Acts 1:15-16

“In those days Peter stood up among the believers (a group numbering about a hundred and twenty) and said, ‘Brothers and sisters, the Scripture had to be fulfilled in which the Holy Spirit spoke long ago through David concerning Judas, who served as a guide for those who arrested Jesus.”

Peter addresses the believers and acknowledges the fulfillment of Scripture regarding Judas. He mentions how the Holy Spirit had long ago spoken through David about the betrayal of Jesus by someone like Judas, emphasizing the divine orchestration behind these events.

Acts 1:20

“‘For,’ said Peter, ‘it is written in the Book of Psalms: ‘May his place be deserted; let there be no one to dwell in it,’ and, ‘May another take his place of leadership.'”‘

Peter quotes from the Book of Psalms to affirm the significance of Judas’ actions and the need for another disciple to take his place. This verse further illustrates the fulfillment of prophecy and the continuation of Jesus’ ministry even after the loss of Judas.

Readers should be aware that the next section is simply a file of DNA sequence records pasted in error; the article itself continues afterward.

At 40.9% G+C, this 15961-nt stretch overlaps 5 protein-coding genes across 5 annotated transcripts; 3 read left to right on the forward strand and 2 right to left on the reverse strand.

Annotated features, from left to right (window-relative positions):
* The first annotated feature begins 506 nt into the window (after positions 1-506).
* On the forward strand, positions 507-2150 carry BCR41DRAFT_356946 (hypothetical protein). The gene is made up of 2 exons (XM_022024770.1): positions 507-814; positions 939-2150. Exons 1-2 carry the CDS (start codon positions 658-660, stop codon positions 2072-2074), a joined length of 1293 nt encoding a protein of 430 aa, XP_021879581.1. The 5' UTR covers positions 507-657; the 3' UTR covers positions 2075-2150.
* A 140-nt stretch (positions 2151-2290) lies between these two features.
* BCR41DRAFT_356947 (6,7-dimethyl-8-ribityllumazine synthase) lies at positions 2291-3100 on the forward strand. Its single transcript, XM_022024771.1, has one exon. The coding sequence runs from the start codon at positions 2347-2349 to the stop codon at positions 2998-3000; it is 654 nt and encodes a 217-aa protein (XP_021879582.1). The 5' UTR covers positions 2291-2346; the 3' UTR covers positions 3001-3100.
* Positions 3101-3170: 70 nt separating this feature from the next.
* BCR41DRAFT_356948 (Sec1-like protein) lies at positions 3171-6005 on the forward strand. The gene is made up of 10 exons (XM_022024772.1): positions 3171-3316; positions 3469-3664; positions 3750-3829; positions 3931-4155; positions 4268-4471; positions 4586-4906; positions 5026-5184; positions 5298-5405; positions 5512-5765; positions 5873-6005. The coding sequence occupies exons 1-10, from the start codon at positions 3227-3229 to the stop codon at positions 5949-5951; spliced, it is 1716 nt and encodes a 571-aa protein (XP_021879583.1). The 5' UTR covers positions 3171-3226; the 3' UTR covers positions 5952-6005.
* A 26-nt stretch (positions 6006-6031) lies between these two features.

Luke 22:3-6

“Then Satan entered Judas, called Iscariot, one of the Twelve. And Judas went to the chief priests and the officers of the temple guard and discussed with them how he might betray Jesus. They were delighted and agreed to give him money. He consented, and watched for an opportunity to hand Jesus over to them when no crowd was present.”

This passage reveals how Satan entered Judas and influenced him to betray Jesus. Judas willingly seeks out the chief priests and officers of the temple guard, making plans to betray Jesus when an opportune moment arises. The religious leaders eagerly agree to pay Judas for his betrayal, highlighting the collaboration between Judas and those who opposed Jesus.